However, having noted that the ACC Coastal once again failed to measure up, the SEC East should not be spared in this discussion. It should be seen as no better than the Coastal: Georgia could not beat Georgia Tech at home. Yes, it’s true that Missouri is certainly better than Duke, but after that, it’s a jumble in which specific matchups or home field might determine winners for teams 3 through 7 in the division. The two divisions are relatively even, which means the SEC East should hang its head in shame.
It’s necessary to note the divisional split in the ACC’s 4-0 record against the SEC because divisions have really blinded a lot of people in college football to the ways in which scheduling structures alter the fortunes — and often mask the weakness (or quality) — of various teams.
Put South Carolina in the SEC West this season, and it wouldn’t have made a bowl game. Put Boston College in the ACC Coastal this season, and the Eagles probably would have won the nine games Duke wound up winning, possibly 10. Put Mississippi State in the SEC East, and the Bulldogs might be ticketed for the College Football Playoff. Put Duke in the ACC Atlantic, and the Blue Devils might have finished no better than 6-6.
We are so easily drawn to the final record in college football, and to a certain extent, we can always judge (and, moreover, commend, as is the case with Duke) a team based on what it did with the schedule it was given. However, let’s not use that point to then reach the unfounded conclusion that a 9-3 team is really good (at a higher level) just because it has nine wins. These 12- or 14-team conferences inevitably bring about situations in which top teams won’t play every formidable opponent. They also bring about situations in which a team in the weaker division avoids the tough divisional crossover games and builds nine wins thanks to getting a break from the schedule maker.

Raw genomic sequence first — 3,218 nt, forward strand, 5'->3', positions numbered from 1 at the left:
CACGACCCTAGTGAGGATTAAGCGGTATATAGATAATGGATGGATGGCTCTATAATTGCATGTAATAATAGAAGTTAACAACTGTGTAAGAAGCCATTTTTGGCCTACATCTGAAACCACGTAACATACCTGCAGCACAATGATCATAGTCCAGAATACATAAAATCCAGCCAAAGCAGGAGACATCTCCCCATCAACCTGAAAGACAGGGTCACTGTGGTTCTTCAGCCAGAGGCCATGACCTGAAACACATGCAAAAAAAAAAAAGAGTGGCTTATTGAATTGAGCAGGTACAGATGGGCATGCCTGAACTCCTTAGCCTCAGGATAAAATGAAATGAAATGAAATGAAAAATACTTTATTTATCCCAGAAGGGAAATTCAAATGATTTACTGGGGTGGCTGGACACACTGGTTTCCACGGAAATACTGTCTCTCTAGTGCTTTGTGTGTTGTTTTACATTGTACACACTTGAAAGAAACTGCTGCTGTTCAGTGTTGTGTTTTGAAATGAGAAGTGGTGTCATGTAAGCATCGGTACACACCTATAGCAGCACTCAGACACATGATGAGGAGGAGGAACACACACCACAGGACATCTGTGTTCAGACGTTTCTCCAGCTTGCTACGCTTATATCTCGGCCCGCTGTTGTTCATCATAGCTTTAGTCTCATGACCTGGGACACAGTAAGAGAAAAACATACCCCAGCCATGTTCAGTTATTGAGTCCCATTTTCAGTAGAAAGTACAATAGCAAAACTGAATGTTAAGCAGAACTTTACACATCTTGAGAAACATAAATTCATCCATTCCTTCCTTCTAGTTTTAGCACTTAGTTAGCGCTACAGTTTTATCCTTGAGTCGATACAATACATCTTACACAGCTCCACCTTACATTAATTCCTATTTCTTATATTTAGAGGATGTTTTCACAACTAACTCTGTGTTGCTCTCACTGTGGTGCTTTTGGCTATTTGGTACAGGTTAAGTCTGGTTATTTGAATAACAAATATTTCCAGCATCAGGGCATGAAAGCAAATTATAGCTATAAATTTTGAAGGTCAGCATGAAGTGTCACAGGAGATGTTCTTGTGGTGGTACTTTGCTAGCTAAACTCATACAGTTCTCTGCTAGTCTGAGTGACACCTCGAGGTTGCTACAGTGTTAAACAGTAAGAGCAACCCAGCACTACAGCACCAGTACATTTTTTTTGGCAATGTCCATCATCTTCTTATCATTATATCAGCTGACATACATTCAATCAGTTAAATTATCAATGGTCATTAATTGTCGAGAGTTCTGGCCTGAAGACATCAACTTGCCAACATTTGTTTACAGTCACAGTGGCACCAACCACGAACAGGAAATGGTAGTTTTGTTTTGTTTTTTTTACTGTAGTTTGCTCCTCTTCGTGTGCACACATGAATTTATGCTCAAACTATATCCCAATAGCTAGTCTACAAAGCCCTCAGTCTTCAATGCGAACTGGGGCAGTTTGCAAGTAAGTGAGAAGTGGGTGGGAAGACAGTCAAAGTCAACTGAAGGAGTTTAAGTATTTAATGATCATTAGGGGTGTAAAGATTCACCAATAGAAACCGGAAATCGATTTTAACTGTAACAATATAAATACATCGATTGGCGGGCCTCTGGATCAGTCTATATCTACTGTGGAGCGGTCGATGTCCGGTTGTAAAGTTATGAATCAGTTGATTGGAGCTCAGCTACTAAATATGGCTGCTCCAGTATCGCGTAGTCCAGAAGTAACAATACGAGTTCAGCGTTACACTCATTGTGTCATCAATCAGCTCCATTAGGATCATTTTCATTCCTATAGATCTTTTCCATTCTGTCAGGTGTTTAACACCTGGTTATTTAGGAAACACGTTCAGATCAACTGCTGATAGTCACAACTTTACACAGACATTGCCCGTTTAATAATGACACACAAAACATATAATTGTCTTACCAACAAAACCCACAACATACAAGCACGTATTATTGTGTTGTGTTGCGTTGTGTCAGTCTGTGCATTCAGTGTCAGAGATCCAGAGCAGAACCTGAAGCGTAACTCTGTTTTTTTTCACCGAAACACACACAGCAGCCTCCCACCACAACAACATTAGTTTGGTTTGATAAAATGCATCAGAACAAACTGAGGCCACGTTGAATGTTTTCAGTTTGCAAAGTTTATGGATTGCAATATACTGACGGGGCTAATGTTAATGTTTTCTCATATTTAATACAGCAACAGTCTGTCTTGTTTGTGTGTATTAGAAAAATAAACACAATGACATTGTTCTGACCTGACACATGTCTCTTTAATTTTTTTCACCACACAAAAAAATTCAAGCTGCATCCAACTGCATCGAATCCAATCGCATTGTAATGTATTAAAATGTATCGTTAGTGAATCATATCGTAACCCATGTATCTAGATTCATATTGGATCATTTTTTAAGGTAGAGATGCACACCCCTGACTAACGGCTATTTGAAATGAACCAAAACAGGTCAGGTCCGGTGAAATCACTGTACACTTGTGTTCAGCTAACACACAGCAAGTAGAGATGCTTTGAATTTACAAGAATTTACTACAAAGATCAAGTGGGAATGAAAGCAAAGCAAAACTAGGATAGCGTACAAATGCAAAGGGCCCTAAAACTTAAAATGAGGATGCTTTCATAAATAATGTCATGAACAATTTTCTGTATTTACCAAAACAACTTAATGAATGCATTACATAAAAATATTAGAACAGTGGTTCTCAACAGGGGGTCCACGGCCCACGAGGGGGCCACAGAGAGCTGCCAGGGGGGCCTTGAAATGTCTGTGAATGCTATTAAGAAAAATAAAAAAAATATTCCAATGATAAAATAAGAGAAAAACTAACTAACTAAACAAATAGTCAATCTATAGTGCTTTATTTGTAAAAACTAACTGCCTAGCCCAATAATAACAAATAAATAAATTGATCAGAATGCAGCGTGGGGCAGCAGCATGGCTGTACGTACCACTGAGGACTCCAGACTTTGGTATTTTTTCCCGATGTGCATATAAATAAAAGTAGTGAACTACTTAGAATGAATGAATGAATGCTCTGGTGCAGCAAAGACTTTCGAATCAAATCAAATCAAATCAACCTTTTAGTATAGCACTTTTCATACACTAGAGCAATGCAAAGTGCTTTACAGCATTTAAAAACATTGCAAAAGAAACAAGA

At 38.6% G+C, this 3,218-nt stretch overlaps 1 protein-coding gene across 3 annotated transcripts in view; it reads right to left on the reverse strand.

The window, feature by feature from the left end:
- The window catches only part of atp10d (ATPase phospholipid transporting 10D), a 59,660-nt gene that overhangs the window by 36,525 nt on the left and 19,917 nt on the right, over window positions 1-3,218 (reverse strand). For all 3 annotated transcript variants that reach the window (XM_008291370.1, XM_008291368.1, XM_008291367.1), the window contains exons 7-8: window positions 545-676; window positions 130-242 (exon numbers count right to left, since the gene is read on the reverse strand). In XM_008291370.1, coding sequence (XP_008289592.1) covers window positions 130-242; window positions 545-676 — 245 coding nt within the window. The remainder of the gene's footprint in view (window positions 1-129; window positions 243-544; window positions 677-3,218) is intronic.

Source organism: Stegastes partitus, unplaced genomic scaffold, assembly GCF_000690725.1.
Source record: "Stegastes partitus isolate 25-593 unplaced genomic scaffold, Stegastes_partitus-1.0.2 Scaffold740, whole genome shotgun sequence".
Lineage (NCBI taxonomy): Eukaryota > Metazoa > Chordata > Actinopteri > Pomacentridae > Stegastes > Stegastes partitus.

This is always a point worth emphasizing, which is why “ACC versus SEC” is better referred to as “ACC Atlantic versus SEC East.” There is no question that the ACC Atlantic is and has been a very underrated division in college football this season, one worthy of a lot more praise than it has received on a national level.
On Twitter: @TheCoachBart
I honestly don’t take much from it. If we were being honest with ourselves from Week One to now, what did we really learn? The SEC East isn’t good, hasn’t been good, and shouldn’t be propped up as good. This is why the SEC, whether you like it or not, probably isn’t the best conference in the country this year.
It’s sort of hard to be the best meal when the appetizer and dessert both are mediocre. Think of Dairy Queen, after you get through the first 30 percent where they actually try to put the toppings in the ice cream.
If anyone wins, it’s the ACC versus the ignorant, because perception in college football is reality, and you can’t really deny the boost the ACC gained from its caning of the SEC in the unofficial “ACC-SEC challenge” this past weekend.
The only really surprising skin on the wall was Georgia Tech over homestanding Georgia. The rest of the games involved favored ACC teams, so essentially, they did their job.
The fact that they were all favored speaks more to the fact that we should start every season evaluating conferences on an even level rather than attaching an artificial strength to a region or conference before we bother actually seeing teams play.
Not that I expect that to happen.